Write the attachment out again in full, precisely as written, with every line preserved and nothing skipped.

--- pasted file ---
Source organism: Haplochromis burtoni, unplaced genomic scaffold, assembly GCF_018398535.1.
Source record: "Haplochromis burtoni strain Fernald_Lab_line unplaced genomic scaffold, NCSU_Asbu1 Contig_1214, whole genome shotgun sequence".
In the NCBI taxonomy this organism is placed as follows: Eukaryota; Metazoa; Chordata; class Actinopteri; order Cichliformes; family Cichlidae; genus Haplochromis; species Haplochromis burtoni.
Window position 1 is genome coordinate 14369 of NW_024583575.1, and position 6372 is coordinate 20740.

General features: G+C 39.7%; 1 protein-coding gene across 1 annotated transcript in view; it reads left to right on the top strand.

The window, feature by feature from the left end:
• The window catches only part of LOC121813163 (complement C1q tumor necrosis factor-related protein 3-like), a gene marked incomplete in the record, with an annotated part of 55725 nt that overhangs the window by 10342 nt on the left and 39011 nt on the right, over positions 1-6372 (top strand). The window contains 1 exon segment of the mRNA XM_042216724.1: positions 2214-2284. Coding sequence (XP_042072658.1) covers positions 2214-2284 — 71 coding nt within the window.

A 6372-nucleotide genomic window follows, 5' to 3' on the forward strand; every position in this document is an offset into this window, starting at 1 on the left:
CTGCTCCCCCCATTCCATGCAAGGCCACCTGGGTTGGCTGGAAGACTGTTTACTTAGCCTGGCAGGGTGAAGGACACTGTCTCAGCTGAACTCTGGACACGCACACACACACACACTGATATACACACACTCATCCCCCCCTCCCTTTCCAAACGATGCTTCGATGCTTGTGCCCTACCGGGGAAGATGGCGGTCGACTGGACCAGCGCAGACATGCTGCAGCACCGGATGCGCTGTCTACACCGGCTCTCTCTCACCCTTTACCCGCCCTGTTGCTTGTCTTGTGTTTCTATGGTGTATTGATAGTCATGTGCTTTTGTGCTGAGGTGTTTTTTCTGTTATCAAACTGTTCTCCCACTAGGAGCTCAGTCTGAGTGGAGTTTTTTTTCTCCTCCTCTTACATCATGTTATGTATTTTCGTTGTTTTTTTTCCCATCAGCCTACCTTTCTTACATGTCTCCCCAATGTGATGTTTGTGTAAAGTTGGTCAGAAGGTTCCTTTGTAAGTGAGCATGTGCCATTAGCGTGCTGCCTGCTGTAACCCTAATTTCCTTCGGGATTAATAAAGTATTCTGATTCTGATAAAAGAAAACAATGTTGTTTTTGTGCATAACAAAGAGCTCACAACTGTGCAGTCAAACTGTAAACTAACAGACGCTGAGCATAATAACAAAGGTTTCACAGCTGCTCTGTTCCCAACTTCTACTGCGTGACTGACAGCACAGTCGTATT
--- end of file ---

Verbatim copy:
Source organism: Haplochromis burtoni, unplaced genomic scaffold, assembly GCF_018398535.1.
Source record: "Haplochromis burtoni strain Fernald_Lab_line unplaced genomic scaffold, NCSU_Asbu1 Contig_1214, whole genome shotgun sequence".
In the NCBI taxonomy this organism is placed as follows: Eukaryota; Metazoa; Chordata; class Actinopteri; order Cichliformes; family Cichlidae; genus Haplochromis; species Haplochromis burtoni.
Window position 1 is genome coordinate 14369 of NW_024583575.1, and position 6372 is coordinate 20740.

General features: G+C 39.7%; 1 protein-coding gene across 1 annotated transcript in view; it reads left to right on the top strand.

The window, feature by feature from the left end:
• The window catches only part of LOC121813163 (complement C1q tumor necrosis factor-related protein 3-like), a gene marked incomplete in the record, with an annotated part of 55725 nt that overhangs the window by 10342 nt on the left and 39011 nt on the right, over positions 1-6372 (top strand). The window contains 1 exon segment of the mRNA XM_042216724.1: positions 2214-2284. Coding sequence (XP_042072658.1) covers positions 2214-2284 — 71 coding nt within the window.

A 6372-nucleotide genomic window follows, 5' to 3' on the forward strand; every position in this document is an offset into this window, starting at 1 on the left:
CTGCTCCCCCCATTCCATGCAAGGCCACCTGGGTTGGCTGGAAGACTGTTTACTTAGCCTGGCAGGGTGAAGGACACTGTCTCAGCTGAACTCTGGACACGCACACACACACACACTGATATACACACACTCATCCCCCCCTCCCTTTCCAAACGATGCTTCGATGCTTGTGCCCTACCGGGGAAGATGGCGGTCGACTGGACCAGCGCAGACATGCTGCAGCACCGGATGCGCTGTCTACACCGGCTCTCTCTCACCCTTTACCCGCCCTGTTGCTTGTCTTGTGTTTCTATGGTGTATTGATAGTCATGTGCTTTTGTGCTGAGGTGTTTTTTCTGTTATCAAACTGTTCTCCCACTAGGAGCTCAGTCTGAGTGGAGTTTTTTTTCTCCTCCTCTTACATCATGTTATGTATTTTCGTTGTTTTTTTTCCCATCAGCCTACCTTTCTTACATGTCTCCCCAATGTGATGTTTGTGTAAAGTTGGTCAGAAGGTTCCTTTGTAAGTGAGCATGTGCCATTAGCGTGCTGCCTGCTGTAACCCTAATTTCCTTCGGGATTAATAAAGTATTCTGATTCTGATAAAAGAAAACAATGTTGTTTTTGTGCATAACAAAGAGCTCACAACTGTGCAGTCAAACTGTAAACTAACAGACGCTGAGCATAATAACAAAGGTTTCACAGCTGCTCTGTTCCCAACTTCTACTGCGTGACTGACAGCACAGTCGTATT